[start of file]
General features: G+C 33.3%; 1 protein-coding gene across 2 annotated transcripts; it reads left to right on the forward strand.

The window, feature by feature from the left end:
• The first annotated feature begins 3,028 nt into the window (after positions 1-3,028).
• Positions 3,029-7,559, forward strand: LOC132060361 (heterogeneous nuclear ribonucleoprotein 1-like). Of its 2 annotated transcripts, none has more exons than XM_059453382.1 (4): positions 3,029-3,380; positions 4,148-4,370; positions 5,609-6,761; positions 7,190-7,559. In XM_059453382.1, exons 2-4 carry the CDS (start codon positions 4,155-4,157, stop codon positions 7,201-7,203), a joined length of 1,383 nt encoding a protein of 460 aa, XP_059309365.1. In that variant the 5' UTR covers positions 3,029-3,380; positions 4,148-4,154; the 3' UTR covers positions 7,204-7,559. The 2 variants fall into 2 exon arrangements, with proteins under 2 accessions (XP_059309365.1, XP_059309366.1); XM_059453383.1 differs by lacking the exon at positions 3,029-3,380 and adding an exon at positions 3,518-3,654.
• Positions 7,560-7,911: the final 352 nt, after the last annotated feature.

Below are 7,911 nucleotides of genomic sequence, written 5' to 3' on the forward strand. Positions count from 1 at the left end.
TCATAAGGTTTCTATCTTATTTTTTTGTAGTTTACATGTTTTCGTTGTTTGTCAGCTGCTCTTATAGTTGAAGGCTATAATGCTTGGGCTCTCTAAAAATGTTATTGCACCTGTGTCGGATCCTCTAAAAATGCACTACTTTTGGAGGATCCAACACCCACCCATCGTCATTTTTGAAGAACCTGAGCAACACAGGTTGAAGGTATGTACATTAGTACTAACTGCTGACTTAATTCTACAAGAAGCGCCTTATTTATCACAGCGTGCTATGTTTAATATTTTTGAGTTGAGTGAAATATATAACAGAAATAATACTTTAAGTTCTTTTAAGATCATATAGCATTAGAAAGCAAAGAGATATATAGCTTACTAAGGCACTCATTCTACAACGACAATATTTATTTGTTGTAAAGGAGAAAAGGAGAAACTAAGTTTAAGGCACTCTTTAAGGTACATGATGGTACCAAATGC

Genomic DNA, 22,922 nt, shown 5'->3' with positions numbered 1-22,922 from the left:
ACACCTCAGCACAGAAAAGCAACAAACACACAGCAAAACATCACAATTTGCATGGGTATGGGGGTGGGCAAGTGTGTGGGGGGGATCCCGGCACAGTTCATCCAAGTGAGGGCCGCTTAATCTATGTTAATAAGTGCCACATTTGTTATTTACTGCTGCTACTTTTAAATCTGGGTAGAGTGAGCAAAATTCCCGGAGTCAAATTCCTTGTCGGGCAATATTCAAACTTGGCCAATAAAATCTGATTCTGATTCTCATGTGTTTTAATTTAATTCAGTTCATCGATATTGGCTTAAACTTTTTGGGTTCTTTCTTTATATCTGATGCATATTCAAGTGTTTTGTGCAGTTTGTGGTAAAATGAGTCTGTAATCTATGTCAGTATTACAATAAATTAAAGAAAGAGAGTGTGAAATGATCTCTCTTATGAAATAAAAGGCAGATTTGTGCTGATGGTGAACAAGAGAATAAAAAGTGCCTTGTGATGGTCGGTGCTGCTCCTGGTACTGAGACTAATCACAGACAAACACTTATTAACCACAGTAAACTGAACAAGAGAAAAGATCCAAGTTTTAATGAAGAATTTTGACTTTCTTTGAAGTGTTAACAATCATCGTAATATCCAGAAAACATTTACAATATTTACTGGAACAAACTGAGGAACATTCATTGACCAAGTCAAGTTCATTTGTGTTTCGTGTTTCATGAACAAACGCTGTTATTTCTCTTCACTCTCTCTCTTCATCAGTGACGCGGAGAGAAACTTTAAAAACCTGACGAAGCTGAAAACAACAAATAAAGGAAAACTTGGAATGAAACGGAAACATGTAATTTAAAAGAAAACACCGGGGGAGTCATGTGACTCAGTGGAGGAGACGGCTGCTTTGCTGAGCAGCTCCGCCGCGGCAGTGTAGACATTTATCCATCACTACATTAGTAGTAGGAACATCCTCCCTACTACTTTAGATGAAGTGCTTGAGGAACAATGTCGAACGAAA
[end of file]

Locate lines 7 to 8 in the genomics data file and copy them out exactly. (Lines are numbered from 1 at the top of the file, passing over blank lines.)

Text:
TCATAAGGTTTCTATCTTATTTTTTTGTAGTTTACATGTTTTCGTTGTTTGTCAGCTGCTCTTATAGTTGAAGGCTATAATGCTTGGGCTCTCTAAAAATGTTATTGCACCTGTGTCGGATCCTCTAAAAATGCACTACTTTTGGAGGATCCAACACCCACCCATCGTCATTTTTGAAGAACCTGAGCAACACAGGTTGAAGGTATGTACATTAGTACTAACTGCTGACTTAATTCTACAAGAAGCGCCTTATTTATCACAGCGTGCTATGTTTAATATTTTTGAGTTGAGTGAAATATATAACAGAAATAATACTTTAAGTTCTTTTAAGATCATATAGCATTAGAAAGCAAAGAGATATATAGCTTACTAAGGCACTCATTCTACAACGACAATATTTATTTGTTGTAAAGGAGAAAAGGAGAAACTAAGTTTAAGGCACTCTTTAAGGTACATGATGGTACCAAATGC

Genomic DNA, 22,922 nt, shown 5'->3' with positions numbered 1-22,922 from the left: